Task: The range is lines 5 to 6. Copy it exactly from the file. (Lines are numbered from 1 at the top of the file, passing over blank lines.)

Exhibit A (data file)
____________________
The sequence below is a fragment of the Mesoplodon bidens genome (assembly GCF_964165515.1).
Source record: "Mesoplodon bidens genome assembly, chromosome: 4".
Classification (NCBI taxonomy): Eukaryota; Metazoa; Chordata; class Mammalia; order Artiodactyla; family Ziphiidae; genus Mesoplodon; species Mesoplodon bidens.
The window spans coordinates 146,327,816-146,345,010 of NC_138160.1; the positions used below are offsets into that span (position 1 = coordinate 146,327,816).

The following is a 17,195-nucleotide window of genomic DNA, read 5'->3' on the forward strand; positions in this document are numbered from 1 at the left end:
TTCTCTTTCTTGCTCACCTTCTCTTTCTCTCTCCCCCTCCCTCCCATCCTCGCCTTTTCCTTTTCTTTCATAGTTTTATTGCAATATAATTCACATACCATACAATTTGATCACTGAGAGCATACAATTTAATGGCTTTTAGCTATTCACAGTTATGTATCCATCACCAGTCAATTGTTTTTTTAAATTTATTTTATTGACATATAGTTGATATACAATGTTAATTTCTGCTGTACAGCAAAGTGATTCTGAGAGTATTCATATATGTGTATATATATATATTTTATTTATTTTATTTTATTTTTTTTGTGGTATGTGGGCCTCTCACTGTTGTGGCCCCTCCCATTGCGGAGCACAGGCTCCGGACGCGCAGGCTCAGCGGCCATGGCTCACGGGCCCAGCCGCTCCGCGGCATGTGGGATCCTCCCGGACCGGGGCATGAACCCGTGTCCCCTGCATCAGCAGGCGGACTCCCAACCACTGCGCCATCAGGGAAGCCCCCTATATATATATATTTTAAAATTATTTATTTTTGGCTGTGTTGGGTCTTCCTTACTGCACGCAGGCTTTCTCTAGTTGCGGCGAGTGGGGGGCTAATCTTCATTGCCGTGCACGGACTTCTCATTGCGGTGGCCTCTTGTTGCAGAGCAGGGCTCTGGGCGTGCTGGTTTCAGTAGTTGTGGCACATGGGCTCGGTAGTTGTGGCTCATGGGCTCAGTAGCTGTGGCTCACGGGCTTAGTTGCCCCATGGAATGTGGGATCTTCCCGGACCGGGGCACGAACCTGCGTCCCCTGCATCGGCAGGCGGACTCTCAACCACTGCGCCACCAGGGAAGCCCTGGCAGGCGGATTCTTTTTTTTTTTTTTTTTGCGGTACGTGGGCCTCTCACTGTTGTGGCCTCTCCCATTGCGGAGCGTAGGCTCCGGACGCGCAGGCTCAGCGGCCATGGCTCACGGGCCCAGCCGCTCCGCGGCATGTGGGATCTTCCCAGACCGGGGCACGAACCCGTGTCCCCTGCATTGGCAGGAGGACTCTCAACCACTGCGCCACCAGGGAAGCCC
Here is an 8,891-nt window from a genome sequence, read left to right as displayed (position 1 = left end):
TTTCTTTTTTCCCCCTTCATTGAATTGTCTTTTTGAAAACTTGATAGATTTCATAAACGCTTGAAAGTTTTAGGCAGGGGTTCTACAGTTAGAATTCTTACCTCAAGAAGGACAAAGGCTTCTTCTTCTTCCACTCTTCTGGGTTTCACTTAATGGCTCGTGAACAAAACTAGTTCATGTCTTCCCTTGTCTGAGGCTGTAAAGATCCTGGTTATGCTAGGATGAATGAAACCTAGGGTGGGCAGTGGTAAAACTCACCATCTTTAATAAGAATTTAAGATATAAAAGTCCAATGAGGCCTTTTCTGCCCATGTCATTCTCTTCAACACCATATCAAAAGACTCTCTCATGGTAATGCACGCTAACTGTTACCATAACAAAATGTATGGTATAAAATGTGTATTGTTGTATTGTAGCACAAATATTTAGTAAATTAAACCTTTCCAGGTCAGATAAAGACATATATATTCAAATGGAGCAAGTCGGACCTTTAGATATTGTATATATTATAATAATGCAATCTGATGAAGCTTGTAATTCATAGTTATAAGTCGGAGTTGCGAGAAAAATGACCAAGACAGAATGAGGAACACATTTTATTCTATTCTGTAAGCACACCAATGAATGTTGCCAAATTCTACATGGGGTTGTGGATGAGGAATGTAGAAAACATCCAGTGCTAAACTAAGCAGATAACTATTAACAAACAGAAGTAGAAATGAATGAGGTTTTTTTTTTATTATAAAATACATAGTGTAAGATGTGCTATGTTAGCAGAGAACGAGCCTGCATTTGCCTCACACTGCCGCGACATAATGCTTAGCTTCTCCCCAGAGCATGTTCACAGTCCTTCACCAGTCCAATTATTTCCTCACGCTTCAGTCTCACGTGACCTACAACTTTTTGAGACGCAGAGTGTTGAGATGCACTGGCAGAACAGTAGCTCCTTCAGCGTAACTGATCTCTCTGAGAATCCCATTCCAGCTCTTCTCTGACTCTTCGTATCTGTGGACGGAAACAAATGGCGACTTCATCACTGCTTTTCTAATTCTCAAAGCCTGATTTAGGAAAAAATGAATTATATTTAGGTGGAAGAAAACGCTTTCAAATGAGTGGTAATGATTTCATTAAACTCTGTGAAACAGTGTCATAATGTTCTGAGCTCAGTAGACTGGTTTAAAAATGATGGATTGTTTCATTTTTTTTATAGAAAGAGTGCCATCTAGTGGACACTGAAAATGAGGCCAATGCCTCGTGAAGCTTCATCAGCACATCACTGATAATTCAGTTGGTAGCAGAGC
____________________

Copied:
The following is a 17,195-nucleotide window of genomic DNA, read 5'->3' on the forward strand; positions in this document are numbered from 1 at the left end:
TTCTCTTTCTTGCTCACCTTCTCTTTCTCTCTCCCCCTCCCTCCCATCCTCGCCTTTTCCTTTTCTTTCATAGTTTTATTGCAATATAATTCACATACCATACAATTTGATCACTGAGAGCATACAATTTAATGGCTTTTAGCTATTCACAGTTATGTATCCATCACCAGTCAATTGTTTTTTTAAATTTATTTTATTGACATATAGTTGATATACAATGTTAATTTCTGCTGTACAGCAAAGTGATTCTGAGAGTATTCATATATGTGTATATATATATATTTTATTTATTTTATTTTATTTTTTTTGTGGTATGTGGGCCTCTCACTGTTGTGGCCCCTCCCATTGCGGAGCACAGGCTCCGGACGCGCAGGCTCAGCGGCCATGGCTCACGGGCCCAGCCGCTCCGCGGCATGTGGGATCCTCCCGGACCGGGGCATGAACCCGTGTCCCCTGCATCAGCAGGCGGACTCCCAACCACTGCGCCATCAGGGAAGCCCCCTATATATATATATTTTAAAATTATTTATTTTTGGCTGTGTTGGGTCTTCCTTACTGCACGCAGGCTTTCTCTAGTTGCGGCGAGTGGGGGGCTAATCTTCATTGCCGTGCACGGACTTCTCATTGCGGTGGCCTCTTGTTGCAGAGCAGGGCTCTGGGCGTGCTGGTTTCAGTAGTTGTGGCACATGGGCTCGGTAGTTGTGGCTCATGGGCTCAGTAGCTGTGGCTCACGGGCTTAGTTGCCCCATGGAATGTGGGATCTTCCCGGACCGGGGCACGAACCTGCGTCCCCTGCATCGGCAGGCGGACTCTCAACCACTGCGCCACCAGGGAAGCCCTGGCAGGCGGATTCTTTTTTTTTTTTTTTTTGCGGTACGTGGGCCTCTCACTGTTGTGGCCTCTCCCATTGCGGAGCGTAGGCTCCGGACGCGCAGGCTCAGCGGCCATGGCTCACGGGCCCAGCCGCTCCGCGGCATGTGGGATCTTCCCAGACCGGGGCACGAACCCGTGTCCCCTGCATTGGCAGGAGGACTCTCAACCACTGCGCCACCAGGGAAGCCC